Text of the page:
The sea-fragrant conch..."
Longing for her divine lover, so that her love may be consummated, Aandal's body becomes the site of revelry:
"Only if he will come
To stay with me for one night
If he will enter me
So as to leave
The mark of His saffron paste
Upon my breasts
Mixing, churning, maddening me inside
Gathering my swollen ripeness
As my body and blood
Bursts into flower."
These songs openly indicate the expression of an uninhibited desire....a desire unchecked by social norms. Her femininity is starkly feminist because she does not need anybody to tell her the rights and wrongs of her feelings. Needless to say, her father's anxiety grew by leaps and bounds. Lord Ranganath, it is said, asked him to bring Aandal to the Srirangam temple as a bride, where on an auspicious day, he would marry her. When Aandal was ceremoniously brought to the temple and taken to the inner sanctorum, she merged with the image of her divine bridegroom and disappeared.
The overwhelmed Visnucitta was consoled by a divine voice which proclaimed that his daughter indeed, stood married to the lord. He was asked to consecrate a temple with images of Aandal and Ranganath. Aandal has come to be regarded as Bhudevi, or the Earth Goddess, the consort of Lord Vishnu.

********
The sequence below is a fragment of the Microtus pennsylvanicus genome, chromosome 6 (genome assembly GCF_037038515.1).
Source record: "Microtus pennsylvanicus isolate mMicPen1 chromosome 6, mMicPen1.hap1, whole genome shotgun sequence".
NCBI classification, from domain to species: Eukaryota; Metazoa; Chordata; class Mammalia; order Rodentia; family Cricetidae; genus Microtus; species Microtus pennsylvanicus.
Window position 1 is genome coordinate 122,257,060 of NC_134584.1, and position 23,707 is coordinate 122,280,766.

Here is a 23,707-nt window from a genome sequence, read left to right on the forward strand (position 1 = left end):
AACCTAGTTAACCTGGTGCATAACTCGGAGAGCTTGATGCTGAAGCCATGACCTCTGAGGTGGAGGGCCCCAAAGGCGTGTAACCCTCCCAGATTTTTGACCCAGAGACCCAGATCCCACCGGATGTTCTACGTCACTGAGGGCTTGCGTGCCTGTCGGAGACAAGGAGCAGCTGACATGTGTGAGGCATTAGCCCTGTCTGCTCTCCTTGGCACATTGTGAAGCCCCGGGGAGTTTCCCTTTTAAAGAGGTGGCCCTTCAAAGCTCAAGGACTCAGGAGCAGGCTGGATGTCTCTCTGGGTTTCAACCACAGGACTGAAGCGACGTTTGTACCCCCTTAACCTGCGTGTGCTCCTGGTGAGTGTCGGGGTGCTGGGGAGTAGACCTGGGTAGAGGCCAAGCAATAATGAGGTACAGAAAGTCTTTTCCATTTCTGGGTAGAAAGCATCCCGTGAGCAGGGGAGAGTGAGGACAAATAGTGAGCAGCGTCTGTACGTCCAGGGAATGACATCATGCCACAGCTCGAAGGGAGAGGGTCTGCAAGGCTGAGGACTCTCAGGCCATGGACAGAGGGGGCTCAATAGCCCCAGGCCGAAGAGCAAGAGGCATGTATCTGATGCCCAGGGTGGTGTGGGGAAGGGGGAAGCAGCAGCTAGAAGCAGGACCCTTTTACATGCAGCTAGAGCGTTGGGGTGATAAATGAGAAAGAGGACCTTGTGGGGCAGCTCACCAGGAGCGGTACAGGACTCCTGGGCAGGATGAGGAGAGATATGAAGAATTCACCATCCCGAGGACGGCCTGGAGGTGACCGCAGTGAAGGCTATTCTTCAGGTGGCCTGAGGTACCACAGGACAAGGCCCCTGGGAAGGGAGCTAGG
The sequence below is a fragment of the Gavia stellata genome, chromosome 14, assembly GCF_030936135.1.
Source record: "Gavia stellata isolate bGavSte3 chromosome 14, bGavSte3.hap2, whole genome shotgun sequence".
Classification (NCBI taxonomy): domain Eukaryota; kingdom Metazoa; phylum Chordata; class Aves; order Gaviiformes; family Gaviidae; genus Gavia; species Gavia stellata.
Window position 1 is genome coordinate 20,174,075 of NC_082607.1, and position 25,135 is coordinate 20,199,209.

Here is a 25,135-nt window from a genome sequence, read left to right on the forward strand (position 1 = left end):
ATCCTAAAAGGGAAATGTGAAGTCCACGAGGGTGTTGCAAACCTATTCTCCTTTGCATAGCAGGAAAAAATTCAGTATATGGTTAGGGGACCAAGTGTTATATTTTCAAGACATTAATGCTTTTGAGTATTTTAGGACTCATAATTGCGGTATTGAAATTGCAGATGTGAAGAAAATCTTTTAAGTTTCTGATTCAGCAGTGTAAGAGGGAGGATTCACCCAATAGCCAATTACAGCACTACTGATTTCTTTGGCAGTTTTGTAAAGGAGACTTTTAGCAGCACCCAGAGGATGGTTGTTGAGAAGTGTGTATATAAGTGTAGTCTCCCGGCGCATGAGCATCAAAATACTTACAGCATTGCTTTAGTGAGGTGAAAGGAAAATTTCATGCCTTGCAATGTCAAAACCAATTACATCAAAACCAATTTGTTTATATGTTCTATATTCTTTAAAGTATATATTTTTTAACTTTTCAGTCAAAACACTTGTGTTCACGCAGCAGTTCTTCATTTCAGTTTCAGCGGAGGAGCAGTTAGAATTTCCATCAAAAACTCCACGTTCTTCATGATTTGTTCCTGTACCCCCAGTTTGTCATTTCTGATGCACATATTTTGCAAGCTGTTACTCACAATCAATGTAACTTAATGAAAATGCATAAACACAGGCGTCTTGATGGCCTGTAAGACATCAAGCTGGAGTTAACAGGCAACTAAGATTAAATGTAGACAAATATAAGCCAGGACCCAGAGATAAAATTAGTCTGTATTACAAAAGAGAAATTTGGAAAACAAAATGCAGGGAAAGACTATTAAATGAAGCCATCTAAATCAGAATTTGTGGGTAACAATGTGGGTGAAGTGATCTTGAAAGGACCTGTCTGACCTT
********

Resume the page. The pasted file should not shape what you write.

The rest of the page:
Aandal's songs are compiled in Tiruppavai, a collection of 30 songs and also Nacciyar Tirumozhi, having 143 verses. Unlike Akka Mahadevi, Aandal does not negotiate marriage. She stands resolute and chooses a direct resolution of the issue. However, their bodies, or their sexuality are never an embarrassment to them. The body becomes the site, through which, devotional love is expressed and bravely! Aandal's love is amazingly frank and her unfulfilled longings have never been the cause of shame. She is set, in her mind, to be a bride and this legitimacy of love, incorporated her creative freedom in the modern day rituals of women, where the songs of Aandal are sung and celebrated in marriages by single and married women, alike!